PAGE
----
The Bureau’s Angus Stickler talks at UN Human Rights Council


The Bureau’s chief reporter, Angus Stickler, will be talking about his undercover investigation in Ethiopia at the 18th Session of the UN Human Rights Council in Geneva.

The event, to be hosted tomorrow, aims to raise international awareness of the situation in Ethiopia’s Ogaden region, where conflict and famine continue to devastate the area.

Stickler will discuss a joint investigation done with the BBC’s Newsnight, which focused on the distribution of development aid in Ehiopia.

The investigation uncovered evidence that the Ethiopian government is using billions of dollars of development aid as a tool for political oppression.

It found villages where whole communities are starving, having allegedly been denied basic food, seed and fertiliser for failing to support Prime Minister Meles Zenawi. The investigation also found witnesses alleging the widespread use of torture and human rights abuses by Ethiopian government forces in the Ogaden region.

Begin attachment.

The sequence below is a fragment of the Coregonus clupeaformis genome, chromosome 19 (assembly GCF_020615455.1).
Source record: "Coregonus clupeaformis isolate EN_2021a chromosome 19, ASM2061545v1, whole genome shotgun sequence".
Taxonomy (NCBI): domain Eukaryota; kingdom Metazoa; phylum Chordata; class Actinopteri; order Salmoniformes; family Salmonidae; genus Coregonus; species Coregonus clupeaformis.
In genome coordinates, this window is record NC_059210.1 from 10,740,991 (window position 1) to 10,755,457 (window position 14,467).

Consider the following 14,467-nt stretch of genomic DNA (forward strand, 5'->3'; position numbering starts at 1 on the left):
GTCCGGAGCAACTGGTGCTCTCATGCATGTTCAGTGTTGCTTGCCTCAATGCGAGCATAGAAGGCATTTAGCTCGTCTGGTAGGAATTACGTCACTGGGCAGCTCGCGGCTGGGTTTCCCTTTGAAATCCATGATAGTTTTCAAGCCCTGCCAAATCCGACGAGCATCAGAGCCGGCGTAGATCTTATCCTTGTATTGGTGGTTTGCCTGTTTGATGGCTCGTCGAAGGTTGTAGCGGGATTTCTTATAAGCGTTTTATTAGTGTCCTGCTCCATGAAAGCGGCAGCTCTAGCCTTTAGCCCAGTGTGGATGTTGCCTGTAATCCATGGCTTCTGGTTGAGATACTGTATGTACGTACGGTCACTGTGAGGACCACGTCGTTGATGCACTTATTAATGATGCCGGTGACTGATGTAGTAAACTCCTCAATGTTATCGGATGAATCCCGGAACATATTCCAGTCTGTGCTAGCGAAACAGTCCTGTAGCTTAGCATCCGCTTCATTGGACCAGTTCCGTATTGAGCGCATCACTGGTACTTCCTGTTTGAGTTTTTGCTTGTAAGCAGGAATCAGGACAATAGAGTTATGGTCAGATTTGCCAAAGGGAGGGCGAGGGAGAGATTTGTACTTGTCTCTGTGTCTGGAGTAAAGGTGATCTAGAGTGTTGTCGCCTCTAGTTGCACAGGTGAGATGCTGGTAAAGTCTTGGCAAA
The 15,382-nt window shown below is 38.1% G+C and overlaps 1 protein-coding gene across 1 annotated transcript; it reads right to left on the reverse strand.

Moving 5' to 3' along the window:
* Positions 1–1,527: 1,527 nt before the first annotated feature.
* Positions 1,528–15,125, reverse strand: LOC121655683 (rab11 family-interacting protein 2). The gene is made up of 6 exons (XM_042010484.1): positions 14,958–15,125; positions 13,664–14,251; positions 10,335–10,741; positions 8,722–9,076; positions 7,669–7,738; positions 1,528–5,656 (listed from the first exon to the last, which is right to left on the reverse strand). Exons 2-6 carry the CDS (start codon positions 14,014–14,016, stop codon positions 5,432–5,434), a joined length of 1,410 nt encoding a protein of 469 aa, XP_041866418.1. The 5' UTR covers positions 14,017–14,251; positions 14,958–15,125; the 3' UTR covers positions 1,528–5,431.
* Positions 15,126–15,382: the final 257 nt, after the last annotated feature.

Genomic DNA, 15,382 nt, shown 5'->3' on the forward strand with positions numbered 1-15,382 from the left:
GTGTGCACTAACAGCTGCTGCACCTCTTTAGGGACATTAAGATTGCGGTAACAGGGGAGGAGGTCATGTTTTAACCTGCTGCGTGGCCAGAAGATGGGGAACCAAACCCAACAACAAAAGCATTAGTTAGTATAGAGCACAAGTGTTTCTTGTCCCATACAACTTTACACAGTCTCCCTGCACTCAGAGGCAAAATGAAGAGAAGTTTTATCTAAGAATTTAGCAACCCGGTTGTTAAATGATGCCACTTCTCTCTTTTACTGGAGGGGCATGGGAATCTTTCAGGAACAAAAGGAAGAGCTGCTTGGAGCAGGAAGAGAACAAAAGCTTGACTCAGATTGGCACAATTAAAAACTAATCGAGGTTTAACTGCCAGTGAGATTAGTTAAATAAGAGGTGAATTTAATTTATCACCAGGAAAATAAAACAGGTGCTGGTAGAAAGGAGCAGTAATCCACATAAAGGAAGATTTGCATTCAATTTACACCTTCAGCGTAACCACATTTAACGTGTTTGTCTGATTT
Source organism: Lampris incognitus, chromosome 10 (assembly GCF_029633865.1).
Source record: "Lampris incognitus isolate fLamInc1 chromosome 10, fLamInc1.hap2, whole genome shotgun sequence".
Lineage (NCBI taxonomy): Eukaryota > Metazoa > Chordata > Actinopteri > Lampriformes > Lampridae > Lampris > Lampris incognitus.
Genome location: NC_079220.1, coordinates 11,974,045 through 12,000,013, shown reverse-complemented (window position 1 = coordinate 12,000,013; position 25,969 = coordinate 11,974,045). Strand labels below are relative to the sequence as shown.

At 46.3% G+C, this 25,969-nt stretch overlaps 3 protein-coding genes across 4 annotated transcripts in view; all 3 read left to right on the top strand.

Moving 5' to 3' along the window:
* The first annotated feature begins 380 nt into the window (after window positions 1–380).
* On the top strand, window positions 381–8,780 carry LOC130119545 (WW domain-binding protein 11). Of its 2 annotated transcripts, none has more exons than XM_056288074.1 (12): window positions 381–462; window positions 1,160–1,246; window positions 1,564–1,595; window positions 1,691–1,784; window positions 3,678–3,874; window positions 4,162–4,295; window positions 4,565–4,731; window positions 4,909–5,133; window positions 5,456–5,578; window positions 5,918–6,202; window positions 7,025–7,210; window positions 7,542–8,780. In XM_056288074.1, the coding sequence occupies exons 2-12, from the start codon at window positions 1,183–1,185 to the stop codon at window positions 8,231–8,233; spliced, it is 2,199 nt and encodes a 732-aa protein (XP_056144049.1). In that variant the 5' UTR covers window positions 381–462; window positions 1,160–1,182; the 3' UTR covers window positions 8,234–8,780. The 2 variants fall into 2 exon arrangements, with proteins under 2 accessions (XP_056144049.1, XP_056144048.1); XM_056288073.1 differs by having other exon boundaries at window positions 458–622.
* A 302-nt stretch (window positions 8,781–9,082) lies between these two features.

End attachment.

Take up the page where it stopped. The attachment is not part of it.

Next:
The media and most aid agencies are banned from the area where the ongoing conflict between ethnic Somali rebels from the outlawed Ogaden National Liberation Front (ONLF) and Ethiopian government forces causes constant terror among the rural, devastatingly poor population.

The joint Bureau and Newsnight team where unable to report from the area, but gathered testament from people that had fled the conflict and sought refuge in the Dadaab refugee camps in northern Kenya.

The Ethiopian government has denied the accusations claiming they were made by members of the ONLF, which it describes as a terrorist group, and other opponents of the the prime minister.

The event at the UN Human Rights Council is being hosted by the Unrepresented Nations Peoples Organisation and the Society for Threatened Peoples. The organisers described the situation in the Ogaden as particularly dire:

‘As conflict and ongoing famine continues to devastate communities in the Ogaden region, the Ethiopian government’s strict blockade on access for independent monitors as well as a number of humanitarian agencies remains in effect. The blockade, which bars even the International Committee of the Red Cross from the region, has allowed security forces in the region free reign to continue targeting civilians with impunity.’

The session will screen the Newsnight piece.

To read the full investigation by the Bureau and Newsnight click here.